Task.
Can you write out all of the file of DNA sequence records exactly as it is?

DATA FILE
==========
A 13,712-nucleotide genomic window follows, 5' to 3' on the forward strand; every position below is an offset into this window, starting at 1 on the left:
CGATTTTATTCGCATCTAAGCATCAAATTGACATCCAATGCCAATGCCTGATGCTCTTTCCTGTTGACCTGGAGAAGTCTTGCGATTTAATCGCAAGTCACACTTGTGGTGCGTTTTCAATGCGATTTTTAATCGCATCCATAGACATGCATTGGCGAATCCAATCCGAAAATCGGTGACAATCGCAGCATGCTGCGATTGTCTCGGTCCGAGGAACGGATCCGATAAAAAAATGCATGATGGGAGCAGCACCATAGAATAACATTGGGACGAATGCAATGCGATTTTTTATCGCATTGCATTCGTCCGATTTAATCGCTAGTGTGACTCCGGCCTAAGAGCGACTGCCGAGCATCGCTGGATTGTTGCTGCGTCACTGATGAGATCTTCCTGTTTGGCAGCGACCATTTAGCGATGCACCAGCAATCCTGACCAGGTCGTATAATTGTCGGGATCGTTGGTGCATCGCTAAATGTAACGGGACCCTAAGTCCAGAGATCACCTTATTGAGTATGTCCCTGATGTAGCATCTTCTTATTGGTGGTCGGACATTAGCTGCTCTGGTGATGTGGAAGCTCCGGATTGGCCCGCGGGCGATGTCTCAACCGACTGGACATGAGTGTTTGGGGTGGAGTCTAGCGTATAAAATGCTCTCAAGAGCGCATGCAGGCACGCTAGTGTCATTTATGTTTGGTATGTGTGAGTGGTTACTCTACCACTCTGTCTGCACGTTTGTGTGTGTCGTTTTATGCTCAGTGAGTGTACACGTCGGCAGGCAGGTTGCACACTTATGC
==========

A 13,712-nucleotide genomic window follows, 5' to 3' on the forward strand; every position below is an offset into this window, starting at 1 on the left:
CGATTTTATTCGCATCTAAGCATCAAATTGACATCCAATGCCAATGCCTGATGCTCTTTCCTGTTGACCTGGAGAAGTCTTGCGATTTAATCGCAAGTCACACTTGTGGTGCGTTTTCAATGCGATTTTTAATCGCATCCATAGACATGCATTGGCGAATCCAATCCGAAAATCGGTGACAATCGCAGCATGCTGCGATTGTCTCGGTCCGAGGAACGGATCCGATAAAAAAATGCATGATGGGAGCAGCACCATAGAATAACATTGGGACGAATGCAATGCGATTTTTTATCGCATTGCATTCGTCCGATTTAATCGCTAGTGTGACTCCGGCCTAAGAGCGACTGCCGAGCATCGCTGGATTGTTGCTGCGTCACTGATGAGATCTTCCTGTTTGGCAGCGACCATTTAGCGATGCACCAGCAATCCTGACCAGGTCGTATAATTGTCGGGATCGTTGGTGCATCGCTAAATGTAACGGGACCCTAAGTCCAGAGATCACCTTATTGAGTATGTCCCTGATGTAGCATCTTCTTATTGGTGGTCGGACATTAGCTGCTCTGGTGATGTGGAAGCTCCGGATTGGCCCGCGGGCGATGTCTCAACCGACTGGACATGAGTGTTTGGGGTGGAGTCTAGCGTATAAAATGCTCTCAAGAGCGCATGCAGGCACGCTAGTGTCATTTATGTTTGGTATGTGTGAGTGGTTACTCTACCACTCTGTCTGCACGTTTGTGTGTGTCGTTTTATGCTCAGTGAGTGTACACGTCGGCAGGCAGGTTGCACACTTATGC